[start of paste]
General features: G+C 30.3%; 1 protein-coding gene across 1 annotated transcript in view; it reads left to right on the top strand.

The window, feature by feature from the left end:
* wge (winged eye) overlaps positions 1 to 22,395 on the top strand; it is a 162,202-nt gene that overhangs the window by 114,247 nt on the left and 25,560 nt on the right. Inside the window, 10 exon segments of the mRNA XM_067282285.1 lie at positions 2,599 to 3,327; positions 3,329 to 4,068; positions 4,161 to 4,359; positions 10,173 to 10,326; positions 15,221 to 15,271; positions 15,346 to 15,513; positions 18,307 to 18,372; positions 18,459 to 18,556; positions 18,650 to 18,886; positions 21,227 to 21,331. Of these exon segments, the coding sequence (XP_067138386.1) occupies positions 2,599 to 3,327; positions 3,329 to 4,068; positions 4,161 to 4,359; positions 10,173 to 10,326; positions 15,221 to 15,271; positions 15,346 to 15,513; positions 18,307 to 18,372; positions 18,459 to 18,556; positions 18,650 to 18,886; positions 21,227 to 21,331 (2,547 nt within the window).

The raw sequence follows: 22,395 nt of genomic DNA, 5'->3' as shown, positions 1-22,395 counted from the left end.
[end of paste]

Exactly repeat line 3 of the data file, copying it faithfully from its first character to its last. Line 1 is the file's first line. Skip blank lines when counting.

* wge (winged eye) overlaps positions 1 to 22,395 on the top strand; it is a 162,202-nt gene that overhangs the window by 114,247 nt on the left and 25,560 nt on the right. Inside the window, 10 exon segments of the mRNA XM_067282285.1 lie at positions 2,599 to 3,327; positions 3,329 to 4,068; positions 4,161 to 4,359; positions 10,173 to 10,326; positions 15,221 to 15,271; positions 15,346 to 15,513; positions 18,307 to 18,372; positions 18,459 to 18,556; positions 18,650 to 18,886; positions 21,227 to 21,331. Of these exon segments, the coding sequence (XP_067138386.1) occupies positions 2,599 to 3,327; positions 3,329 to 4,068; positions 4,161 to 4,359; positions 10,173 to 10,326; positions 15,221 to 15,271; positions 15,346 to 15,513; positions 18,307 to 18,372; positions 18,459 to 18,556; positions 18,650 to 18,886; positions 21,227 to 21,331 (2,547 nt within the window).